Kara Foley, MOOC Assessment Fellow, University of Michigan Ross MBA and M.A. Educational Studies
Eejain Huang, Data Visualization Fellow, Combined Program in Education and Psychology, Statistics
Filip Jankovic, Research Assistant & Data Science Course Coordinator, MSE Industrial and Operations Engineering
Why Data Visualization?
In the virtual world, learners’ background and needs are assumed and indistinct, creating one of the biggest challenges for massive online courses: finding out who the learners are.
Here at the Digital Education and Innovation Lab (DEIL), we have devoted a lot of time and resources into developing effective initiatives to transform education. As an essential element in this process, collecting and interpreting learner feedback is at both the beginning and end of every MOOC course.
Three surveys were designed with iteration, assessment, research and marketing needs in mind. However, useful information is often hidden from decision makers because of the considerable amount of data gathered from these surveys.
To better explore this large amount of survey data, understand our learners and adapt courses according to their needs and feedback, DEIL created the DEIL Data Team to tackle these issues.
Data visualization was chosen as an ideal approach to interpret big data based on several reasons. First, data visualization can serve as a summarization, a guidance, a metaphor and eventually a gateway to understanding data. Second, data visualization can convey learning analytics in a digestible, actionable format for the audience. Like the old proverb says, “sometimes a picture is worth a thousand words.”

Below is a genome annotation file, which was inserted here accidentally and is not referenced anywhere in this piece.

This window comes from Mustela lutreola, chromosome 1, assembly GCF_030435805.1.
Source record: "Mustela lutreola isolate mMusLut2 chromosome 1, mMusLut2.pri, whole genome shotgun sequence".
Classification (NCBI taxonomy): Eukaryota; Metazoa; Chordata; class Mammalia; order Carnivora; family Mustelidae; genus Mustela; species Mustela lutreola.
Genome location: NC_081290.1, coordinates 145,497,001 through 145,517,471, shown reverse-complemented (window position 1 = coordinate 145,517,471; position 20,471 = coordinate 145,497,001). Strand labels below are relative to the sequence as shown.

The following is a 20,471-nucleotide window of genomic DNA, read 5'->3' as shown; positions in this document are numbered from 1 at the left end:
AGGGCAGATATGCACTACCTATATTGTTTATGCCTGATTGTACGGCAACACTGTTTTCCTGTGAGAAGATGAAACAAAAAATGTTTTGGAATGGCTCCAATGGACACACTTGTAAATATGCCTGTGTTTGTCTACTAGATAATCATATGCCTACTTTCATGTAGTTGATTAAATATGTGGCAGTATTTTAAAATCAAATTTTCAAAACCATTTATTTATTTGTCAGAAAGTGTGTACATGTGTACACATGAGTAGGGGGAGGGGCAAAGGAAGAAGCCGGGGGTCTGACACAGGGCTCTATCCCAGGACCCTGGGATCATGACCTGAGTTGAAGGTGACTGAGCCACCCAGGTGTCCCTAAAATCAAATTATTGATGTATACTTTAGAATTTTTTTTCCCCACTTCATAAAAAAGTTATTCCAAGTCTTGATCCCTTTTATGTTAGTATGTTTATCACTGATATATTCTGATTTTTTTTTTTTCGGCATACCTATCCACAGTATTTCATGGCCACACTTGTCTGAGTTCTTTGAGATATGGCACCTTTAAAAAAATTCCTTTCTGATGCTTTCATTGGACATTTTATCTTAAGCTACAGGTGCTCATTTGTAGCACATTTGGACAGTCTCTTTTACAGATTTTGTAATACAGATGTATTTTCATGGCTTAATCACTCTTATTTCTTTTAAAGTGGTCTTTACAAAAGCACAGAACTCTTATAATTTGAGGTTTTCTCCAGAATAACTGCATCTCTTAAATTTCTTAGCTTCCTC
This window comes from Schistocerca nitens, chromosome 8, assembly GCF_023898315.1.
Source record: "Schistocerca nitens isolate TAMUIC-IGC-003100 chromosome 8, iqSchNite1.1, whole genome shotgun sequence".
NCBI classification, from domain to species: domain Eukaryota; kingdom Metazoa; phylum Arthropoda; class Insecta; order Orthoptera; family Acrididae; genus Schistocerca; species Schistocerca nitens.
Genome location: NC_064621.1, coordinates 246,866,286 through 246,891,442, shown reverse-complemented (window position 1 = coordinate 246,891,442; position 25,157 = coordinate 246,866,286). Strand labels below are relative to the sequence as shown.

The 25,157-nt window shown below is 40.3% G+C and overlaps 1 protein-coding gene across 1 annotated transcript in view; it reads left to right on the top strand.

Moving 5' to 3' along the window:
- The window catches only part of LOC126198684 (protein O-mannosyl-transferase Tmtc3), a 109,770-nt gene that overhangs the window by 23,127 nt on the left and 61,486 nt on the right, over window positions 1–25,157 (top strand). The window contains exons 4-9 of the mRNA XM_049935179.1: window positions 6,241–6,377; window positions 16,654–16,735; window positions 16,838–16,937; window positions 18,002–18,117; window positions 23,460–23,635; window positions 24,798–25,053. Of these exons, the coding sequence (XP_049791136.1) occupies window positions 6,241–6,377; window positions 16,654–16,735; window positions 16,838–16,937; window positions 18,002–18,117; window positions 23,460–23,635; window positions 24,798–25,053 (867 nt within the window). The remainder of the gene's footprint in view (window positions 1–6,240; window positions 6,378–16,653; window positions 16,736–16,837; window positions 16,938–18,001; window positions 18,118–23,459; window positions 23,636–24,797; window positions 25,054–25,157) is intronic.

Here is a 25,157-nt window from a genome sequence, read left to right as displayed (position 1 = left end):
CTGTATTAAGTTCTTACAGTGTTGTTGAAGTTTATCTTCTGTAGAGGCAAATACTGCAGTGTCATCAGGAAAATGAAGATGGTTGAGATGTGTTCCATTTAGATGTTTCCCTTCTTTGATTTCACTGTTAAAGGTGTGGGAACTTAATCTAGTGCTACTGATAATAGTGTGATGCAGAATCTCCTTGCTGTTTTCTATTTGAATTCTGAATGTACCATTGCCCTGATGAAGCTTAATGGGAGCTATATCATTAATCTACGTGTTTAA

Who We Are and Our Journey
Our team has three members from diverse backgrounds who have contributed different expertise. Eejain Huang is a Ph.D. candidate working in Combined Program in Education and Psychology as well as a masters degree in statistics. Filip Jankovic is a U-M graduate with a Master of Science and Engineering degree in Industrial and Operations Engineering and is currently working with Dr. Christopher Brooks on the Applied Data Science with Python Coursera Specialization. Kara Foley is a recent graduate and has obtained her Master of Business Administration degree and Master of Arts degree in Educational Studies.
Kara was hired as a MOOC Assessment Fellow in January 2016 to evaluate which data visualization tool(s) would both be feasible to implement and highly automated. With input from additional faculty and staff across the University, we opted to reformat and clean the data using R and construct the visualizations in Tableau. Kara created initial prototypes of dashboards, and saw the challenges of data manipulation and advanced visualization design that needed to be addressed by a larger team with additional skills.
Eejain then began her full-time role in the summer of 2016 to clean the data and reshape it into a format that could be used to create Tableau visualizations. Much work had been spent on optimizing data structures to accelerate processing time, cleaning text responses with regular expressions and creating unique identifiers to link different surveys.